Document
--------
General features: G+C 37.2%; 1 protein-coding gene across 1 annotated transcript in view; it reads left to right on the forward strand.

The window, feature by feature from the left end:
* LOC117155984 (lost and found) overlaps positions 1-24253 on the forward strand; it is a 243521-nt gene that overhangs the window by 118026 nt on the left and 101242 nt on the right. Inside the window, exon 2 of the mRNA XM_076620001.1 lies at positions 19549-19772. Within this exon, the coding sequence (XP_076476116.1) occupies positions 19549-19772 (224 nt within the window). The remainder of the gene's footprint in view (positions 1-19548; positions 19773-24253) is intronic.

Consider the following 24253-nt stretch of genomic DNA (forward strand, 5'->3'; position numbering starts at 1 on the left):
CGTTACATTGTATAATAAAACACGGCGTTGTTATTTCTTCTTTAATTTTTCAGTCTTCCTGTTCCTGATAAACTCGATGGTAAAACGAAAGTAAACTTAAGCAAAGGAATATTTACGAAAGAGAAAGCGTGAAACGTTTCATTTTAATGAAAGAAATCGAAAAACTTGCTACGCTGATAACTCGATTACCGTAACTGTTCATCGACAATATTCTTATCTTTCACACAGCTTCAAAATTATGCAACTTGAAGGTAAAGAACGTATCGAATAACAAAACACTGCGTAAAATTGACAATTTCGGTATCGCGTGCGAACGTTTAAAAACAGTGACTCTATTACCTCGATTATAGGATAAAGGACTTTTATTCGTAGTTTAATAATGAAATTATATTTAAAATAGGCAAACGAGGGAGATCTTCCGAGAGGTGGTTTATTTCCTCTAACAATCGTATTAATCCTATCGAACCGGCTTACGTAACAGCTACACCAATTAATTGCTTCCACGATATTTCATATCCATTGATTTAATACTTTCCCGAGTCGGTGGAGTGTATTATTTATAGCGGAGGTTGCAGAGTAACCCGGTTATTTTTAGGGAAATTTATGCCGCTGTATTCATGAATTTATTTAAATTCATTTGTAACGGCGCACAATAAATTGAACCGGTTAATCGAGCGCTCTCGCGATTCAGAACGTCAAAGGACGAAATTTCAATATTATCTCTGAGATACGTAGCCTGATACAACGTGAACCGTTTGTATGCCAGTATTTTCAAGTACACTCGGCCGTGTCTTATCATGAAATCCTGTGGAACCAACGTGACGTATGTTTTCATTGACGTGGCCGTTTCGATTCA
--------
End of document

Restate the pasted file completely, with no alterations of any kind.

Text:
General features: G+C 37.2%; 1 protein-coding gene across 1 annotated transcript in view; it reads left to right on the forward strand.

The window, feature by feature from the left end:
* LOC117155984 (lost and found) overlaps positions 1-24253 on the forward strand; it is a 243521-nt gene that overhangs the window by 118026 nt on the left and 101242 nt on the right. Inside the window, exon 2 of the mRNA XM_076620001.1 lies at positions 19549-19772. Within this exon, the coding sequence (XP_076476116.1) occupies positions 19549-19772 (224 nt within the window). The remainder of the gene's footprint in view (positions 1-19548; positions 19773-24253) is intronic.

Consider the following 24253-nt stretch of genomic DNA (forward strand, 5'->3'; position numbering starts at 1 on the left):
CGTTACATTGTATAATAAAACACGGCGTTGTTATTTCTTCTTTAATTTTTCAGTCTTCCTGTTCCTGATAAACTCGATGGTAAAACGAAAGTAAACTTAAGCAAAGGAATATTTACGAAAGAGAAAGCGTGAAACGTTTCATTTTAATGAAAGAAATCGAAAAACTTGCTACGCTGATAACTCGATTACCGTAACTGTTCATCGACAATATTCTTATCTTTCACACAGCTTCAAAATTATGCAACTTGAAGGTAAAGAACGTATCGAATAACAAAACACTGCGTAAAATTGACAATTTCGGTATCGCGTGCGAACGTTTAAAAACAGTGACTCTATTACCTCGATTATAGGATAAAGGACTTTTATTCGTAGTTTAATAATGAAATTATATTTAAAATAGGCAAACGAGGGAGATCTTCCGAGAGGTGGTTTATTTCCTCTAACAATCGTATTAATCCTATCGAACCGGCTTACGTAACAGCTACACCAATTAATTGCTTCCACGATATTTCATATCCATTGATTTAATACTTTCCCGAGTCGGTGGAGTGTATTATTTATAGCGGAGGTTGCAGAGTAACCCGGTTATTTTTAGGGAAATTTATGCCGCTGTATTCATGAATTTATTTAAATTCATTTGTAACGGCGCACAATAAATTGAACCGGTTAATCGAGCGCTCTCGCGATTCAGAACGTCAAAGGACGAAATTTCAATATTATCTCTGAGATACGTAGCCTGATACAACGTGAACCGTTTGTATGCCAGTATTTTCAAGTACACTCGGCCGTGTCTTATCATGAAATCCTGTGGAACCAACGTGACGTATGTTTTCATTGACGTGGCCGTTTCGATTCA